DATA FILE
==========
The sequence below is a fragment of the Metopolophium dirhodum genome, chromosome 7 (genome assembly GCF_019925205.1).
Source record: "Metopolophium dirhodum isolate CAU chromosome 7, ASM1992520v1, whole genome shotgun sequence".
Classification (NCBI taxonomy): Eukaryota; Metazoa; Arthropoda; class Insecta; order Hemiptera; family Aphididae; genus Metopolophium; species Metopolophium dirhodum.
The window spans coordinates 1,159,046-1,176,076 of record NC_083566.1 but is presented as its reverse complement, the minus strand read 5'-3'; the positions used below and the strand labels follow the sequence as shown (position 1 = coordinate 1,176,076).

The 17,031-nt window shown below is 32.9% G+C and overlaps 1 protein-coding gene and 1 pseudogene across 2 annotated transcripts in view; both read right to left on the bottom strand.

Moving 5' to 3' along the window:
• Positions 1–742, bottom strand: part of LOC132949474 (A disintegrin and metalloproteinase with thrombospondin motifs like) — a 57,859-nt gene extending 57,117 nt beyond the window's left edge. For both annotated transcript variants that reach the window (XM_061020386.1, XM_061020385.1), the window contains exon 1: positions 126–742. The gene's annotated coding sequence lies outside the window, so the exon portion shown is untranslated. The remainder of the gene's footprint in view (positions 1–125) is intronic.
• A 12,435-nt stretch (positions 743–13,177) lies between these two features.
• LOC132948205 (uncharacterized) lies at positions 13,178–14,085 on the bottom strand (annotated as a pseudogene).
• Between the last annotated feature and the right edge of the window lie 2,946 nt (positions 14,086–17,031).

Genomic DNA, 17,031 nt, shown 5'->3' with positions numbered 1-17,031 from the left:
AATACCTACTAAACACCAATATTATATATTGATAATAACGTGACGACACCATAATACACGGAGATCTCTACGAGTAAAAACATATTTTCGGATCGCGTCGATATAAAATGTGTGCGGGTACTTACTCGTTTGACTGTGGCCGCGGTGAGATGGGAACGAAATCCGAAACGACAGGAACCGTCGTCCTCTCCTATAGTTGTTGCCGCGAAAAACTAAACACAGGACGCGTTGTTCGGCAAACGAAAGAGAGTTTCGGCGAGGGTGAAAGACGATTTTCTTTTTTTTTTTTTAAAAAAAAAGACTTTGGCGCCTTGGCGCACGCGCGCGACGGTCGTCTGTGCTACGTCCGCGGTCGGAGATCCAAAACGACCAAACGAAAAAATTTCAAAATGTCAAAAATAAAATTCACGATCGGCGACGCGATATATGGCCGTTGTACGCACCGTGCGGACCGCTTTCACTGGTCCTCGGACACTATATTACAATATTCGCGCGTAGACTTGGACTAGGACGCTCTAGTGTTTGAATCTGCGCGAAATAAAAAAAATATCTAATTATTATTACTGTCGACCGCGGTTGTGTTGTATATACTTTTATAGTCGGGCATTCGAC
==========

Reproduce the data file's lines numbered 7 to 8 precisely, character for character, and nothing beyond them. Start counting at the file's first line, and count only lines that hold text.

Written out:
• Positions 1–742, bottom strand: part of LOC132949474 (A disintegrin and metalloproteinase with thrombospondin motifs like) — a 57,859-nt gene extending 57,117 nt beyond the window's left edge. For both annotated transcript variants that reach the window (XM_061020386.1, XM_061020385.1), the window contains exon 1: positions 126–742. The gene's annotated coding sequence lies outside the window, so the exon portion shown is untranslated. The remainder of the gene's footprint in view (positions 1–125) is intronic.
• A 12,435-nt stretch (positions 743–13,177) lies between these two features.